New politicians, renewed responsibility for constituents to hold them accountable

 

In the 2017 election, the Minneapolis government experienced the largest shakeup in local government in recent history. Along with new mayor, Jacob Frey, the city council received five new members as well. With a new progressive majority on the City Council, local advocates are looking forward to the next four years but also realize they can’t be complacent in holding candidates accountable. Alex Boutrous, president of the Minnesota Young DFL (MYDFL) is feeling positive about the potential for change. “We have this very young and progressive council who is really committed to doing this work and really moving our city forward in creative ways,” said Boutrous. Continue Reading

With 82% support for $15 minimum wage in Minneapolis, is it time to bypass City Hall?

The majority of the Minneapolis City Council is out of step with the people of the city. Led by Council President Barb Johnson, the majority say they can’t imagine a $15 per hour minimum wage for Minneapolis. Compare that to the 82 percent (poll) of likely voters who think $15 is a good idea, according to a recent polling performed by SEIU of likely voters in Minneapolis. Continue Reading

After Indiana, Minneapolis council calls on states to adopt LGBT protections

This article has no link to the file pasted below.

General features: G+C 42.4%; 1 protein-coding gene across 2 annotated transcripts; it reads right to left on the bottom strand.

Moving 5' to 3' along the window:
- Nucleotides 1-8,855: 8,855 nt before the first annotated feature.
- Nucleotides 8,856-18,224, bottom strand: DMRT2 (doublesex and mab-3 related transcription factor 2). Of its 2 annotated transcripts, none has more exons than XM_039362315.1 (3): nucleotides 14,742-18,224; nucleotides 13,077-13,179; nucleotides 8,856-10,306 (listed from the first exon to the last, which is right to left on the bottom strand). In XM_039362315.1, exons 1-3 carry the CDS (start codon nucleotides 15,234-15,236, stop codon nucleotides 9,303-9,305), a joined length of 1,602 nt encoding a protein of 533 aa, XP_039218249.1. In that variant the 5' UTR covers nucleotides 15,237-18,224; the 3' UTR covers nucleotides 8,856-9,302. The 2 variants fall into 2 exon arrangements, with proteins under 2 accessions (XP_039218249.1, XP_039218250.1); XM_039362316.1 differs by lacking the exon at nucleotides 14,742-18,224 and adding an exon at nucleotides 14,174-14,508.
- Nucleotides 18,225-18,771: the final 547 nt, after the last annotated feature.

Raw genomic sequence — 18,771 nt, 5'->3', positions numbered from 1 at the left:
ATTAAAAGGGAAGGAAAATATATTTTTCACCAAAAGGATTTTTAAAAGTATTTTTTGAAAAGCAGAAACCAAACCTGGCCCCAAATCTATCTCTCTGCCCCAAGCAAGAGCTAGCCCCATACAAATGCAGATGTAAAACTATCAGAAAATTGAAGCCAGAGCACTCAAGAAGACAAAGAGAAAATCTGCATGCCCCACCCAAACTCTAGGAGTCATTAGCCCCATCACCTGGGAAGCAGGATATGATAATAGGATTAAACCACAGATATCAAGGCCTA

Earlier this month, the Minneapolis City Council adopted a resolution that originally would have banned city-funded travel to Indiana, but quickly changed it to a resolution calling on Indiana and 27 other states to adopt protections for LGBT people.Council President Barb Johnson was planning to offer a resolution that would have stopped city employees from traveling to Indiana on the city’s payroll due to that state’s new “religious freedom” law. A copy of that resolution can be found here: [PDF]. However, on Thursday, Indiana’s legislature passed, and Gov. Mike Pence signed, an amendment that for the first time in Indiana’s history offers some protection for LGBT people. The amendment keeps intact nondiscrimination laws in Indiana municipalities, but does not extend nondiscrimination across the state.The changes to the religious freedom law states that the statute does not:(1) authorize a provider to refuse to offer or provide services, facilities, use of public accommodations, goods, employment, or housing to any member of the general public on the basis of race, color, religion, ancestry, age, national origin, disability, sex, sexual orientation, gender identity, or United States military service; (2) establish a defense to a civil action or criminal prosecution for refusal to provide such services; or (3) negate any rights available under the constitution of the State of IndianaJohnson offered a substitute resolution on Friday that acknowledges the change to Indiana’s law, but also criticizes it for not going far enough.It says [PDF]:Whereas, the State of Indiana, along with twenty-seven other states in the nation, offer no protections in housing, employment, and public accommodations to gay, lesbian, bisexual and transgender citizens, leaving these people exposed to discrimination in a variety of ways everyday of their lives;Now, Therefore, Be It Resolved by The City Council of The City of Minneapolis: That the Minneapolis City Council hereby affirms the City’s commitment to civil rights and ensuring equity for all people in Minneapolis and beyond and calls on the State of Indiana as well as the other twenty-seven states in the nation which offer no protections in housing, employment, and public accommodations to gay, lesbian, bisexual and transgender citizens, to establish this group of people as a protected class and put into place these protections as quickly as possible and to then vigorously enforce and protect the civil rights of all people within their borders regardless of race, color, religion, ancestry, age, national origin, disability, sex, sexual orientation, gender identity, or any other protected class status and to prevent discrimination against any protected group.Minneapolis city attorney Susan Segal explained the changes:“With this addition to the law, I think that it largely corrects the concerns and objections that have been raised nationally. There still is not affirmative protections in Indiana law but that’s the situation that was before they passed the statute,” she told the council. Continue Reading